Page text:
States must use exchange disenrollment procedures for non-payment of premiums, including the 90-day premium grace period. States that use Medicaid continuous enrollment periods, however, can use the CHIP 30 day minimum grace period. BHPs may not restrict reenrollment for individuals terminated from enrollment beyond the next open or applicable special enrollment period. States using continuous enrollment may not impose a lockout period beyond 90 days, as with CHIP. States can always try to collect past-due premiums.
States will be paid 95 percent of the premium tax credit and cost-sharing reduction amounts that would have been payable for BHP enrollees had they been enrolled in QHPs through the exchange. In calculating these payments, the age, income, family composition, and geographic location of enrollees must be considered. BHP standard plans will not participate in the risk-adjustment or reinsurance programs with QHPs, but payments to the states will be risk adjusted by the health status of enrollees.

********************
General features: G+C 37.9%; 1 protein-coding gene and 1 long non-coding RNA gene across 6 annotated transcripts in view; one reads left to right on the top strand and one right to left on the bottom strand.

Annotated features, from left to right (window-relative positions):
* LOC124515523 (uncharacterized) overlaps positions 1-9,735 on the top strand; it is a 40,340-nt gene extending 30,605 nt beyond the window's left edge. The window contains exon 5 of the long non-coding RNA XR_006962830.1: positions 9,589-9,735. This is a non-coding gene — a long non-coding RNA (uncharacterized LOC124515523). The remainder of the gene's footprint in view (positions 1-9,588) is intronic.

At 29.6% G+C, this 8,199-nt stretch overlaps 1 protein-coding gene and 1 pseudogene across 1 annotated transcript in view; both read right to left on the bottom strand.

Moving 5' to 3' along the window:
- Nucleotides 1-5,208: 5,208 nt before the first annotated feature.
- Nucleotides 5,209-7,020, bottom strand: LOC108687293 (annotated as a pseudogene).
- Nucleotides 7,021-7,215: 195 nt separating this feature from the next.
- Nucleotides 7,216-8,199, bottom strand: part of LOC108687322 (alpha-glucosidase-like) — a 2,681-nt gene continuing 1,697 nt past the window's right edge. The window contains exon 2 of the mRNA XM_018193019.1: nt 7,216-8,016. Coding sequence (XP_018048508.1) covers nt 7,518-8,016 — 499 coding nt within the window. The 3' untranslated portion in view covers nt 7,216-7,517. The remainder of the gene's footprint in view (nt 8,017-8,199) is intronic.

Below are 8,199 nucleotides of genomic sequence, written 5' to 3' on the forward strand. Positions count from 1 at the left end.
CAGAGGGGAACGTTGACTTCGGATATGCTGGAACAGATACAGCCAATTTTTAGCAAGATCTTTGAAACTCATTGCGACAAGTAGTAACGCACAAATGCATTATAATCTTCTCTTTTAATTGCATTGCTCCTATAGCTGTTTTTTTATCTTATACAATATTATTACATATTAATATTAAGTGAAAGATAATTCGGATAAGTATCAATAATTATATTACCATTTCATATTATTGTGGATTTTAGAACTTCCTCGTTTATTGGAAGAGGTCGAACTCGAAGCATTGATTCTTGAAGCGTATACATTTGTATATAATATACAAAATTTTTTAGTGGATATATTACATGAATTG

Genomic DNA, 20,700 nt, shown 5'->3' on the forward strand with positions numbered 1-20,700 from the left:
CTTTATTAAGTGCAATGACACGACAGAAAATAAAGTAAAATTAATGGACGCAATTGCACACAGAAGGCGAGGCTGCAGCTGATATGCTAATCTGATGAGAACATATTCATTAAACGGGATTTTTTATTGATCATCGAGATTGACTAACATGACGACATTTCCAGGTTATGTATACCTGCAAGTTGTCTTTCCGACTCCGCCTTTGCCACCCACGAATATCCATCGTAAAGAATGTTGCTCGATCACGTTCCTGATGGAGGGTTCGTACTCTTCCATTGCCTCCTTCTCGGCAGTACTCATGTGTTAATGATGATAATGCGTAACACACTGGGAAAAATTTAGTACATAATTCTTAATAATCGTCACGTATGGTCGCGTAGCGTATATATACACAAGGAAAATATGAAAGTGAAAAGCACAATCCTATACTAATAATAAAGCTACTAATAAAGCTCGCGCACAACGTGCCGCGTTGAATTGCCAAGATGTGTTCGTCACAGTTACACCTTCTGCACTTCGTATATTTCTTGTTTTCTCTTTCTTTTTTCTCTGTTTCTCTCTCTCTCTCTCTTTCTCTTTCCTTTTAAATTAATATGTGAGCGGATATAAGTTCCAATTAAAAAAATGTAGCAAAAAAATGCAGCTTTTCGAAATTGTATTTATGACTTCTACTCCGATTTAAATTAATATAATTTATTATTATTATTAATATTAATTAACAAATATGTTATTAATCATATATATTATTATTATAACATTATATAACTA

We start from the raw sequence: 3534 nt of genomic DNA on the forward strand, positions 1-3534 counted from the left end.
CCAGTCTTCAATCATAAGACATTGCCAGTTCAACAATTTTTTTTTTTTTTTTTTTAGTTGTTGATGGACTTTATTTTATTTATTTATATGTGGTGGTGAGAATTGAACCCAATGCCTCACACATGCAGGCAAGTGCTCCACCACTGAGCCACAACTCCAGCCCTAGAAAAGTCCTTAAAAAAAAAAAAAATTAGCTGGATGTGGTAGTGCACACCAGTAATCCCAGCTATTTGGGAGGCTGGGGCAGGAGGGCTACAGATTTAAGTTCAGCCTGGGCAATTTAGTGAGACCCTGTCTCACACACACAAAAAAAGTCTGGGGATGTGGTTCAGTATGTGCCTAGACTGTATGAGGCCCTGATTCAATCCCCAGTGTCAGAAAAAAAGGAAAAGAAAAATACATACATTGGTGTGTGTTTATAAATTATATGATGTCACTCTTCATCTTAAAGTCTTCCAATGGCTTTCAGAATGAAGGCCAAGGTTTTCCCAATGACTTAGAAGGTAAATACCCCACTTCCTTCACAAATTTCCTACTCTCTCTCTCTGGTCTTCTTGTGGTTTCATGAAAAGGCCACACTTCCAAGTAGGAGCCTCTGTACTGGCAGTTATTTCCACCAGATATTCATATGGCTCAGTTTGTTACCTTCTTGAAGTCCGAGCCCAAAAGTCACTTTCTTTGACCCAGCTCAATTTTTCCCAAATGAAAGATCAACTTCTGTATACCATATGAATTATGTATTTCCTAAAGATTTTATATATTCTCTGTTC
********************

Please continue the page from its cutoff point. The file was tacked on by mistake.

BHP payments will also be adjusted to take account of premium tax credit reconciliations that would have occurred had enrollees been enrolled in QHPs, although individual enrollees will not be subject to reconciliation for income changes over the year. Payment methodologies will be published each year in the Federal Register as part of the annual payment parameters notice. Payments will be adjusted retroactively only where there are mathematical errors or incorrect enrollment data.
Federal payments will be made quarterly to a state BHP trust fund. The trust fund may only be used to cover premiums and cost-sharing reduction payments for enrollees and for additional benefits as determined by the state. The trust fund may not be used to cover administrative expenses. States must provide reports on the trust fund, which must be independently audited. The regulations provide for corrective action requirements, restitution, and disallowance of improper expenditures.Email This Post Print This Post